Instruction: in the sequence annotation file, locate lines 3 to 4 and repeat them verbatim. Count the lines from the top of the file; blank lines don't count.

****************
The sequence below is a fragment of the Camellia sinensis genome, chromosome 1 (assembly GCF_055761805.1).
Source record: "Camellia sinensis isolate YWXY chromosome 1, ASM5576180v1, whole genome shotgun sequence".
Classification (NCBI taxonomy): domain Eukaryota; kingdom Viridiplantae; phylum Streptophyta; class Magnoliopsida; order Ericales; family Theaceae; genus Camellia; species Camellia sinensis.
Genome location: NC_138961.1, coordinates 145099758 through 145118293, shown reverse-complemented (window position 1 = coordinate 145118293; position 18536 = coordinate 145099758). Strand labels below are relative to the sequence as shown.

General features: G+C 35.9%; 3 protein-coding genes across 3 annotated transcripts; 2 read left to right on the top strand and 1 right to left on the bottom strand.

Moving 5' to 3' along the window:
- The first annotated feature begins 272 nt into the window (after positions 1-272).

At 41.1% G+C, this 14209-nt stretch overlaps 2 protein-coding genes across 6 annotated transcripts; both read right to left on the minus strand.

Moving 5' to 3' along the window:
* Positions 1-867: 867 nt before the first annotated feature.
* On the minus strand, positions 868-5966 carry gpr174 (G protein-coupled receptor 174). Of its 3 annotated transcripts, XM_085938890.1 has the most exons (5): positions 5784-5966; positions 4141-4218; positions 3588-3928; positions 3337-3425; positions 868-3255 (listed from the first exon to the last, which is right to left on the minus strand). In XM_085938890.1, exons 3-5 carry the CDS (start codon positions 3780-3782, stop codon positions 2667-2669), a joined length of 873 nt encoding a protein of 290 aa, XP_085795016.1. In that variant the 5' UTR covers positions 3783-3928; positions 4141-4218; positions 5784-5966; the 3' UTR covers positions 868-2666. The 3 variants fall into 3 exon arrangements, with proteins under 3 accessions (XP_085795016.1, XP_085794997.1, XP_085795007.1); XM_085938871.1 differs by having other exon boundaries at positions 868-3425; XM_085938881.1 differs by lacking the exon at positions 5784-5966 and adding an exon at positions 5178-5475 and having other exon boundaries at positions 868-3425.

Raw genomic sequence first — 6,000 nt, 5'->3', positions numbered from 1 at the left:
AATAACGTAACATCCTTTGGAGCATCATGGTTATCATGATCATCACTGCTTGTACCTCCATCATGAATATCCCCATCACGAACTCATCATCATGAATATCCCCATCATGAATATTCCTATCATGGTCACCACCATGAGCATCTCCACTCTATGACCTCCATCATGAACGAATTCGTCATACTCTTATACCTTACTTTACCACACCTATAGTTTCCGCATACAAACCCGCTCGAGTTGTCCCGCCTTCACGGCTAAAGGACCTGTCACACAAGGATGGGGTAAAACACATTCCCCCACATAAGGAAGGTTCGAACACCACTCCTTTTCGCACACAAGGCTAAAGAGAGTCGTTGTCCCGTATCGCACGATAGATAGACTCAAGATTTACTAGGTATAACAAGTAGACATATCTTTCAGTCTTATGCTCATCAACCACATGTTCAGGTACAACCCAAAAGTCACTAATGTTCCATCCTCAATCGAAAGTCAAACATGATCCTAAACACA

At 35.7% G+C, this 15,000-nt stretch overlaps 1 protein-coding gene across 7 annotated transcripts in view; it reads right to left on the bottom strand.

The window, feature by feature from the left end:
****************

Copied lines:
Classification (NCBI taxonomy): domain Eukaryota; kingdom Viridiplantae; phylum Streptophyta; class Magnoliopsida; order Ericales; family Theaceae; genus Camellia; species Camellia sinensis.
Genome location: NC_138961.1, coordinates 145099758 through 145118293, shown reverse-complemented (window position 1 = coordinate 145118293; position 18536 = coordinate 145099758). Strand labels below are relative to the sequence as shown.